This course introduces the basics of Bayesian epistemology. Bayesian epistemology consists of three core theses: (1) Belief comes in degrees; (2) these degrees should satisfy the probability axioms; (3) one should change one’s beliefs by conditionalizing on new evidence. The first part of the course will be devoted to discussing these three theses, the main arguments that have been made in their favour, and objections that have been raised against them. The second part will be devoted to Bayesian confirmation theory, according to which the tools and formalism of Bayesian epistemology provides the foundation for scientific methodology. We will examine the claim that Bayesian confirmation theory has the resources to solve notorious philosophical puzzles, such as Hume’s problem of induction and the paradox of the ravens. We conclude by discussing the worry that Bayesian confirmation theory, and Bayesian epistemology more generally, is too liberal when it comes to determining which beliefs are rational.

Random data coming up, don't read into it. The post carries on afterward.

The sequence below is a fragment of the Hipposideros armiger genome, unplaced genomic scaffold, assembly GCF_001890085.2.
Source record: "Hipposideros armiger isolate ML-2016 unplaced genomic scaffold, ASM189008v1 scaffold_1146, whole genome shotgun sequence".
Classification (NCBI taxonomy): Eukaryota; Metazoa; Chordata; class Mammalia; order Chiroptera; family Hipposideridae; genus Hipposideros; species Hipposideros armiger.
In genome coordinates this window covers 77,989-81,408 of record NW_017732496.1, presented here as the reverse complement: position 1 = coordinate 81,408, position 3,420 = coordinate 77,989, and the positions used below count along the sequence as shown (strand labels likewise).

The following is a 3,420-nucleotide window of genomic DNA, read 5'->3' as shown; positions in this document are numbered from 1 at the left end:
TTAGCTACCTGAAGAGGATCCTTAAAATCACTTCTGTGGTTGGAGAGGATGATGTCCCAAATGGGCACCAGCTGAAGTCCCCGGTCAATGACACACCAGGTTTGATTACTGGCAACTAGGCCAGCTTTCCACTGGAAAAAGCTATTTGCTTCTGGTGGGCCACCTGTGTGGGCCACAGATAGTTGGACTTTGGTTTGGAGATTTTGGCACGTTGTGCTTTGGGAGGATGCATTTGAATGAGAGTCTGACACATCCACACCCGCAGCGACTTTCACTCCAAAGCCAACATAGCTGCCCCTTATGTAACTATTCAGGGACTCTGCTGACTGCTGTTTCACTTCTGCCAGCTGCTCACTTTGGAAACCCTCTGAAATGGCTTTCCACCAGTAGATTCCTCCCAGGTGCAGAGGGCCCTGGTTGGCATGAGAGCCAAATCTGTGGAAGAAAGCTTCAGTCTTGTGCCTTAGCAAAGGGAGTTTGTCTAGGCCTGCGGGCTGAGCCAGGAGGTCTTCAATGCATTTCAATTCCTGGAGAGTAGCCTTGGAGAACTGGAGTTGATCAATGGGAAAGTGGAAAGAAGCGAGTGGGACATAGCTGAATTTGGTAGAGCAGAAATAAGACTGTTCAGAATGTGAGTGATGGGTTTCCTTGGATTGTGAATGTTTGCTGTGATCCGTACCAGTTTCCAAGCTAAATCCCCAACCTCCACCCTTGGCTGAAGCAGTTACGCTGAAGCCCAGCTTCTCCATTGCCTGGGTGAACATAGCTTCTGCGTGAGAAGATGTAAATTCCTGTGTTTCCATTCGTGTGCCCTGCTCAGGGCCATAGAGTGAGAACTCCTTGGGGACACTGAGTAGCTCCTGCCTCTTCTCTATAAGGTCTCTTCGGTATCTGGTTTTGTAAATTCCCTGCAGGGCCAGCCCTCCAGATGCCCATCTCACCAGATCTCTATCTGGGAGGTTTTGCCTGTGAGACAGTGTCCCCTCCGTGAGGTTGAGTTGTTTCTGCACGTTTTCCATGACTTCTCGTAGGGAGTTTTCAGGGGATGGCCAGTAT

Teacher: H. Orri Stefánsson,

Course dates: November 28–December 2

Time and location: All days 10–12 and 14–16 in D734

The schedule is on the page for TF Magisterkurs.

Course outline: Course outline Bayesian epistemology (102 Kb)  

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